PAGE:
Adding Playgrounds to Xcode Projects

Playgrounds are a great way to try out ideas but I have tended to use them standalone. They also make great companions when added to your Xcode projects. I especially like being able to use the playground live view to preview view and layout code without the need for Interface Builder.

Unfortunately a playground does not automatically get access to the code and resources of a project. Getting it all setup the first time is a pain so for future reference here is my step-by-step guide.

Updated 14 May 2018 for Xcode 9.3

Creating a Custom View

To show the idea I have a minimal Xcode project, named GridView, based on the single view application template. Suppose I am using this project to develop a custom view that should draw a grid view with a configurable number of rows and columns. The details are not interesting but here is the interface to the class:

class GridView : UIView {
  var rowCount: Int { get set }
  var columnCount: Int { get set }
  var lineColor: UIColor { get set }
  var lineWidth: CGFloat { get set }

I can make this view designable and inspectable so that I can preview and configure it directly in Interface Builder. But what if I am not using Interface Builder? A playground live view can help fill that gap. Let’s look at how to do it.

Creating a Workspace

The first step is to create an Xcode workspace to contain both the Xcode project and the playground. Starting from my basic Xcode project use “Save As Workspace…” from the File menu.

I named the workspace GridView after the project name and saved the xworkspace file in the same location as the xcodeproj file:

Create Workspace

Remember in future to open the workspace file not the project or playground.

Adding a Playground

Create a new playground with “File > New > Playground…” name and save it in the same location as the xcodeproj and xcworkspace files. At this point you should have project, workspace and playground files in the root folder of the project:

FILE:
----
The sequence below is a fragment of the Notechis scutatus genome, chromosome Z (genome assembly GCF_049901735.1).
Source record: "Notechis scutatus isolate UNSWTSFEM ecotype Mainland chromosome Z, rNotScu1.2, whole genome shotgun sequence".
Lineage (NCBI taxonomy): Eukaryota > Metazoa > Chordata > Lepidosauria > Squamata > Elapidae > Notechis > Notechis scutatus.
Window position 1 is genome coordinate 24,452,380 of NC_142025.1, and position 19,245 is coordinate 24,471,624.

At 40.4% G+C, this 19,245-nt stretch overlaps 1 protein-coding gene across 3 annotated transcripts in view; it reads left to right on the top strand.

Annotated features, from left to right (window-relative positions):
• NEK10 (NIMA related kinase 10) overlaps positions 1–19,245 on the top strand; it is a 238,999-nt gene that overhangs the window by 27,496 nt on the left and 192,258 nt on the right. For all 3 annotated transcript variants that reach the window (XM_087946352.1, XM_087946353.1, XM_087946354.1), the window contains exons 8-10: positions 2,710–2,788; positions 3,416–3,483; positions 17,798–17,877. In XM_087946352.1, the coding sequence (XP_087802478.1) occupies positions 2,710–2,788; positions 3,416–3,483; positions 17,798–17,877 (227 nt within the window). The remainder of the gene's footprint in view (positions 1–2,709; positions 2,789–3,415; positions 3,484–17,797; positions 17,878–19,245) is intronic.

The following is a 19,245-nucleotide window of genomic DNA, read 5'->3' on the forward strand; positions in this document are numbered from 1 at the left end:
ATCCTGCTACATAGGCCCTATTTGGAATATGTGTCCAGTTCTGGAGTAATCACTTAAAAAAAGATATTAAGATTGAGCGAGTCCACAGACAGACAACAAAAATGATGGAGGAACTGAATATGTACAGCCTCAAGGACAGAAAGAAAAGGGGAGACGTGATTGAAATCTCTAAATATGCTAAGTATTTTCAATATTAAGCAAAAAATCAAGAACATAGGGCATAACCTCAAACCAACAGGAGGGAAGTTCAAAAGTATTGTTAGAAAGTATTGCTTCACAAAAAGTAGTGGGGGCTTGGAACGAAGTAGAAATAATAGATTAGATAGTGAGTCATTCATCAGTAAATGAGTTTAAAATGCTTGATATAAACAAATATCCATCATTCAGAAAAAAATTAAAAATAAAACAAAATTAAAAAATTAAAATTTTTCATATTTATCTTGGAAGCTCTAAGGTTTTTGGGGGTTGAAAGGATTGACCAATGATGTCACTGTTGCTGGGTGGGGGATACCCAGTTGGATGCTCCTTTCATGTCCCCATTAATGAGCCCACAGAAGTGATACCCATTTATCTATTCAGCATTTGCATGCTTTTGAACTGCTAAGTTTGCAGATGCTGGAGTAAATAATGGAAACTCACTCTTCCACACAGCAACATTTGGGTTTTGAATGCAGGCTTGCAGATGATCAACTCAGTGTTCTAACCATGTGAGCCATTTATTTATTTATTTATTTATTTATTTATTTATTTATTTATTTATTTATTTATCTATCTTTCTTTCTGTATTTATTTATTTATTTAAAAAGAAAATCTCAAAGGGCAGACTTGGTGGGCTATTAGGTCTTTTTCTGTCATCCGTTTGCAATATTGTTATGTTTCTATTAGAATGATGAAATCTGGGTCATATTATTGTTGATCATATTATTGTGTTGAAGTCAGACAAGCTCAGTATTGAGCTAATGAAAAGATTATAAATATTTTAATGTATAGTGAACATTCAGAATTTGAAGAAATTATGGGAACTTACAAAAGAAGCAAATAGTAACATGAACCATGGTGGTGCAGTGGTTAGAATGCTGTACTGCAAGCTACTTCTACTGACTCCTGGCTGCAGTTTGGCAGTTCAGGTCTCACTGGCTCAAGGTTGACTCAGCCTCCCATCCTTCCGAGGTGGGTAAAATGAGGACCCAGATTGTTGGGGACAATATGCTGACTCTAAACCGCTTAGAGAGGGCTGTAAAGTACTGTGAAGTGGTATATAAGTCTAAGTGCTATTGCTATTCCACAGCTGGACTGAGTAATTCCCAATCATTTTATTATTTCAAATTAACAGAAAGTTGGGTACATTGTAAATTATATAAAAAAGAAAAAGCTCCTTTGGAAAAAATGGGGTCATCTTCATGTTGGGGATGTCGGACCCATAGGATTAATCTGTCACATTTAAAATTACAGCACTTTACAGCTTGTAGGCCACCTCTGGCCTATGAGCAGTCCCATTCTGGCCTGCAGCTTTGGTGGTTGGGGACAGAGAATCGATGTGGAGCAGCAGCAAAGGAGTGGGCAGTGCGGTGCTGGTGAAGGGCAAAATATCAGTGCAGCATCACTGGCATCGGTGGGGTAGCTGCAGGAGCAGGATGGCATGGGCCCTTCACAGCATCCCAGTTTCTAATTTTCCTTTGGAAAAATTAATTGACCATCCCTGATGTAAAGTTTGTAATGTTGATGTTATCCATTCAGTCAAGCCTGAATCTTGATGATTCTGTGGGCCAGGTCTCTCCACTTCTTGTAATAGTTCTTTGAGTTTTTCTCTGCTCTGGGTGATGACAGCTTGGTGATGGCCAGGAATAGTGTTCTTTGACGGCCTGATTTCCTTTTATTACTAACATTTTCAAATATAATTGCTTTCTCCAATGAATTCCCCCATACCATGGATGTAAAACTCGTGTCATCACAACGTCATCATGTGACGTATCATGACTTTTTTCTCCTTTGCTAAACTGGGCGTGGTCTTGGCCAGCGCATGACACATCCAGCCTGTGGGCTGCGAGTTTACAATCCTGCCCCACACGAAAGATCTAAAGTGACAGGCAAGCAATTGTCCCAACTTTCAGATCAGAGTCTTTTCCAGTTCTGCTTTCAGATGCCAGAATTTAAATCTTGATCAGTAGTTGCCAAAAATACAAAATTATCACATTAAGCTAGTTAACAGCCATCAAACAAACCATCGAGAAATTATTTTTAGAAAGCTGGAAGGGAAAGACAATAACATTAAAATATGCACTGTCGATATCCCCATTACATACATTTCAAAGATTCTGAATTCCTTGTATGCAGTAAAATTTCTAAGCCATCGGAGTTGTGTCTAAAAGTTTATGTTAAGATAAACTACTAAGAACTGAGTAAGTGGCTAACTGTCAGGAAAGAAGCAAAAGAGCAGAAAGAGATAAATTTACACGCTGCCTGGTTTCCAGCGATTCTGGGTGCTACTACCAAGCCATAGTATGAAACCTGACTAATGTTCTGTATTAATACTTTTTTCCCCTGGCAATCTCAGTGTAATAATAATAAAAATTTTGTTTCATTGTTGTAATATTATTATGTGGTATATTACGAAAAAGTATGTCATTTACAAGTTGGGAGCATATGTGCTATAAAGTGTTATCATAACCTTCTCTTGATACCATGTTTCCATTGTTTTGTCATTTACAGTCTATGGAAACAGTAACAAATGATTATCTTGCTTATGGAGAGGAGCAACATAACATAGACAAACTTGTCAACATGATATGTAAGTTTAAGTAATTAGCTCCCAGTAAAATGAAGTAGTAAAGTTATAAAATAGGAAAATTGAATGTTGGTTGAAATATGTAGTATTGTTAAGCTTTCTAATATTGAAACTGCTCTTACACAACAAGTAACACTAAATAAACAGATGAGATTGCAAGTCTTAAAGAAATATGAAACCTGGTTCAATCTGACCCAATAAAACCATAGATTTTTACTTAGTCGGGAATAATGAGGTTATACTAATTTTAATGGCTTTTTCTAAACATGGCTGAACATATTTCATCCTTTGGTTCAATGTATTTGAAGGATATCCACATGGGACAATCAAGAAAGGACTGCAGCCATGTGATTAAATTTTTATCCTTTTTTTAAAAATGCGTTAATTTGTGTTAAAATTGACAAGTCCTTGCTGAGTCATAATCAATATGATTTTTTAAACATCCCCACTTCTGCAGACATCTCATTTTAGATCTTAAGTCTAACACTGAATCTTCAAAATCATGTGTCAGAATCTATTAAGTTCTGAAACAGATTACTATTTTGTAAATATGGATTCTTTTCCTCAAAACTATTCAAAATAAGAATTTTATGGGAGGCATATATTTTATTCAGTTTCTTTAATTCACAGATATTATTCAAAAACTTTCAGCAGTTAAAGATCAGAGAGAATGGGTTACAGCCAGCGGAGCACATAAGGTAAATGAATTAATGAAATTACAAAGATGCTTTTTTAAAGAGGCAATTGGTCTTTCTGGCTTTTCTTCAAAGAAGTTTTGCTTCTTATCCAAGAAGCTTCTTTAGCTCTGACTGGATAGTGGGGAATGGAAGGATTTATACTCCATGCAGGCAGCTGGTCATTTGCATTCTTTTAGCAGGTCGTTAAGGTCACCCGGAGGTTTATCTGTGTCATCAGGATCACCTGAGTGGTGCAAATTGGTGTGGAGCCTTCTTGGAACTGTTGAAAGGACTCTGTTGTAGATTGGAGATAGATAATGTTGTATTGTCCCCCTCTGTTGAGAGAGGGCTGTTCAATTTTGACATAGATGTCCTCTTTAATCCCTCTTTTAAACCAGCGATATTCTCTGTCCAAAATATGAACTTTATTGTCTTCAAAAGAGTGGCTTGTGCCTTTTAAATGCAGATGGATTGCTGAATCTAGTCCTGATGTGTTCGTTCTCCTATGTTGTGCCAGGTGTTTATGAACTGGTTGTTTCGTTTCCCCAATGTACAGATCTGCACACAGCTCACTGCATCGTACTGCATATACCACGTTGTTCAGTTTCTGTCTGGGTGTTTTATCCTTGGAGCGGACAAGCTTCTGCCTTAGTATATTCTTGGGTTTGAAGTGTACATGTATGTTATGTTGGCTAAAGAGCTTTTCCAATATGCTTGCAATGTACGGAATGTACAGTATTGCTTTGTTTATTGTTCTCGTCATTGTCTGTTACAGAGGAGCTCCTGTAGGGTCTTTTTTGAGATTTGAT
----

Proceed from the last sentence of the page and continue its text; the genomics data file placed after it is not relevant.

Project Files

Then drag the playground from the Finder into Xcode placing it at the top level. You want to add the new playground to the workspace not the project.

The project navigator should have both the playground and project at the top level:

Project Navigator

Unfortunately we can’t just start using our project code and resources in the playground. The playground is its own module and cannot see the application target module. To get around that we can create a framework that we import into the playground.

Creating a Framework

To create a framework for our custom view, use “File > New > Target…” and choose the “Cocoa Touch Framework” template:

Cocoa Touch Framework

Name the framework (I used GridViewUI) and change “Embed In Application” to “None”:

Create Framework

We can now add those files we want to use in the playground to the framework target. In this case I just have the GridView class to add. Click on GridView.swift in the project navigator and then use the file inspector to add it to the framework. If I had other resources to share I would also add them to the framework at this point.

Target Membership

Note that I am leaving the GridView class as a member of the application target. In this simple case I am only creating the framework for use by the playground and not using it in the application. If you choose to embed the framework in the application remove the class from the application target.

We also need to make any interface we want to access from the playground public. The default internal access level restricts access to the module. So for example, make any type, property or method that you want to access in the playground public:

public class GridView : UIView {
  public var rowCount: Int ...

Build the Framework

Any time you add, remove or change files in the framework remember to rebuild it. With the framework target selected, choose one of the iOS simulators and then build the product (⌘B):

Build Framework

Import and Use

We should now be able to import the framework and use our GridView class in the playground:

import UIKit
import GridViewUI
import PlaygroundSupport

let grid = GridView()
grid.backgroundColor = .lightGray
grid.rowCount = 3
grid.columnCount = 3
grid.lineColor = .blue
grid.lineWidth = 5

grid.frame = CGRect(x: 0, y: 0, width: 200, height: 300)
PlaygroundPage.current.liveView = grid

Use the assistant editor to show the live view:

Live view

That’s all there is to it.

Create a Playground Tab

I like to use Xcode Behaviors to automatically configure a tab to show the playground with the assistant editor. I have the shortcut ⌃⌥⌘P assigned to switch to it:

Xcode behavior

Getting the Code

You can find the full GridView Xcode project in my GitHub CodeExamples repository here:

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